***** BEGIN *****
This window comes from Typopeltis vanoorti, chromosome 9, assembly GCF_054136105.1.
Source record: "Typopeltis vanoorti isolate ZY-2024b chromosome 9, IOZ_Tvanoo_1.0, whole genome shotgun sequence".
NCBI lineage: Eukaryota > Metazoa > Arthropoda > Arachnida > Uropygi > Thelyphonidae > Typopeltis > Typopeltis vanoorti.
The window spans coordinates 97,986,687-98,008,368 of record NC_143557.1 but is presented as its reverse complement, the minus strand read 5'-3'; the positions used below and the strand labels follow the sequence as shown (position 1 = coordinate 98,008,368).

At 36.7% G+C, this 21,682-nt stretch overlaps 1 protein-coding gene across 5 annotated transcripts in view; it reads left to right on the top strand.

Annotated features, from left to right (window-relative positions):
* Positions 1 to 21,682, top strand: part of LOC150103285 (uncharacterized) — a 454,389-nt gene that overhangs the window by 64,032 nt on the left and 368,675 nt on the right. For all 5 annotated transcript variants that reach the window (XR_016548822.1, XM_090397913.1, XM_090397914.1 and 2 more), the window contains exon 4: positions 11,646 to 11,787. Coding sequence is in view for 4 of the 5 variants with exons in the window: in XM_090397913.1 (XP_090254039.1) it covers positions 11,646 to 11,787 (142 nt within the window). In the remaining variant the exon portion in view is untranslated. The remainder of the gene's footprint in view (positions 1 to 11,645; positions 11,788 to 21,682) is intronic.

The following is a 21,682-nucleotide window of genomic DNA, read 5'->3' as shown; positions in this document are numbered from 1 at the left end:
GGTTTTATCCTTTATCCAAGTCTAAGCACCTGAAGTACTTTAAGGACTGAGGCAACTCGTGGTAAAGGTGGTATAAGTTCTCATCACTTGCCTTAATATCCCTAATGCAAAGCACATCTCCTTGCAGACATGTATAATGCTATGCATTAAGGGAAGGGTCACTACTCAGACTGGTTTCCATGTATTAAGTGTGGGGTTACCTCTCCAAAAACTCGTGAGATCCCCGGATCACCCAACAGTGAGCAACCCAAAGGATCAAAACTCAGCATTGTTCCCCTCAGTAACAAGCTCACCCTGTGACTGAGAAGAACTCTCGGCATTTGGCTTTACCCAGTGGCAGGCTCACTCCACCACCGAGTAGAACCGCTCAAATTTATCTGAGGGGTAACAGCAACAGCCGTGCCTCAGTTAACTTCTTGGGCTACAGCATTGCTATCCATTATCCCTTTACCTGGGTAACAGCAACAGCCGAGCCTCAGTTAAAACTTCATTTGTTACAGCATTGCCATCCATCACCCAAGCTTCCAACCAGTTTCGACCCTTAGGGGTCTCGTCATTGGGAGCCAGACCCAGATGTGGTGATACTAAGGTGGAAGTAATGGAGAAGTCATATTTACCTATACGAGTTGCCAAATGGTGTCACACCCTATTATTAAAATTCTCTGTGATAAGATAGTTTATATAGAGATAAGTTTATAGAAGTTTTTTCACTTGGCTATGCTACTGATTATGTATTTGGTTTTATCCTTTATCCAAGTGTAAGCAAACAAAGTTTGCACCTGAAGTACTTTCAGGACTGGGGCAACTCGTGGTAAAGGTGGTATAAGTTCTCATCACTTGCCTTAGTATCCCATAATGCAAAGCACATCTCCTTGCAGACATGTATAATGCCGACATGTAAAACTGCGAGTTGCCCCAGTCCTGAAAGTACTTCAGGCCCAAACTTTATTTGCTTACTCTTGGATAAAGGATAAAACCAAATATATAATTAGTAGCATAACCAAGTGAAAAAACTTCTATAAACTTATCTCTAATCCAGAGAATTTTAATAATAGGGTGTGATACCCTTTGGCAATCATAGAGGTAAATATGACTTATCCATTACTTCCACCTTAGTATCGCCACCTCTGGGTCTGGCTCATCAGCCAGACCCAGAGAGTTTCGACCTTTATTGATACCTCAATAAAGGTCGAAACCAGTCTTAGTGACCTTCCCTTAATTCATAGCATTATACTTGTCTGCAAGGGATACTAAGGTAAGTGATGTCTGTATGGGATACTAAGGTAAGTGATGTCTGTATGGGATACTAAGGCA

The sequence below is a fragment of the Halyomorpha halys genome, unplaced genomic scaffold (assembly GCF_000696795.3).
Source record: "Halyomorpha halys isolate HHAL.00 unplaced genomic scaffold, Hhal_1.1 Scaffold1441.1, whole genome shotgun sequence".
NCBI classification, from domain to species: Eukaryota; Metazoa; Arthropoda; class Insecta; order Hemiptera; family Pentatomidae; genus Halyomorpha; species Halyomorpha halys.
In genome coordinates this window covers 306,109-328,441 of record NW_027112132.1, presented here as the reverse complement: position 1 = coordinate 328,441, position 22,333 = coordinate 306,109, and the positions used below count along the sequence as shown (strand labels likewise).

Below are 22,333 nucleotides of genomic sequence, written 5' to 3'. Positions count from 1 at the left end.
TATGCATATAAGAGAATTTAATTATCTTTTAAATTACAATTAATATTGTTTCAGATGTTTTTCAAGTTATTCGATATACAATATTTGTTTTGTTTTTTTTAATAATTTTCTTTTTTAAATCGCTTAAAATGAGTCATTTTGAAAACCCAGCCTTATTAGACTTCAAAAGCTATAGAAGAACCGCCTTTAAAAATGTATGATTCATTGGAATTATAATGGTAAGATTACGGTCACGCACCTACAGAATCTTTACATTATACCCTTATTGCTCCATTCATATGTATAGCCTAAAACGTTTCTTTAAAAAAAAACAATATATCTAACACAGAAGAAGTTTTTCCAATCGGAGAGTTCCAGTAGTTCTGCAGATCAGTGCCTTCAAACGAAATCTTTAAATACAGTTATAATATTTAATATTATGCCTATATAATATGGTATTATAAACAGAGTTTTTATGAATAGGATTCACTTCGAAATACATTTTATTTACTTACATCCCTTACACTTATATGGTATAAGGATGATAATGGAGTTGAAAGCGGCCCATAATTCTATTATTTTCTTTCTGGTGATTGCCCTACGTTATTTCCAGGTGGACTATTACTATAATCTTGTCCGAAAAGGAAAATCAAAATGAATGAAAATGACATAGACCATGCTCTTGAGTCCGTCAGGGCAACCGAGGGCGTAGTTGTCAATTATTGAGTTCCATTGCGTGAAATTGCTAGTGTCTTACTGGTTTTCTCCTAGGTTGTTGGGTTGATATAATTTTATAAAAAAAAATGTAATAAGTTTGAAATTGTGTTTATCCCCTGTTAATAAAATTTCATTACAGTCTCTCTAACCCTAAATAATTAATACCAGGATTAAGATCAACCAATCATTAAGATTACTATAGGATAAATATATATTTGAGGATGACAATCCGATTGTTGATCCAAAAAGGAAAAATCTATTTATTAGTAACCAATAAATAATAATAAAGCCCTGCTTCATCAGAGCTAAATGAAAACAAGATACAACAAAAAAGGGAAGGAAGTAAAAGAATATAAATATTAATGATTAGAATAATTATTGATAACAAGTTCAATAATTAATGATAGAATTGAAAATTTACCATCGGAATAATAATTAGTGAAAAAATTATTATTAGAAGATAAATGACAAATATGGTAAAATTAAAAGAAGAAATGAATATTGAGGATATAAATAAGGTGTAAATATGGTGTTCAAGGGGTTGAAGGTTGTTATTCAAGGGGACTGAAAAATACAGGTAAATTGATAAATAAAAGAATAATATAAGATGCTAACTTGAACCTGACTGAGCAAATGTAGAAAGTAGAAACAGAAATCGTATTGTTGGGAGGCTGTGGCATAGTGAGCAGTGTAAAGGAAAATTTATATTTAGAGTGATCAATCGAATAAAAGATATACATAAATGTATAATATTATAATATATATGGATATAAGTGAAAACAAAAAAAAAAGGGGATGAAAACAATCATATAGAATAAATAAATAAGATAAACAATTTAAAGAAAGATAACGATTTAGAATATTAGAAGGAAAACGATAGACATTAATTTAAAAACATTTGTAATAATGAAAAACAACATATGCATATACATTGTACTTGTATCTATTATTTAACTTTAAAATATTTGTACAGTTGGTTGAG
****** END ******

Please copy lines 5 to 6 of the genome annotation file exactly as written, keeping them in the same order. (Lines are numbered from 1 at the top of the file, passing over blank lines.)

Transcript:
At 36.7% G+C, this 21,682-nt stretch overlaps 1 protein-coding gene across 5 annotated transcripts in view; it reads left to right on the top strand.

Annotated features, from left to right (window-relative positions):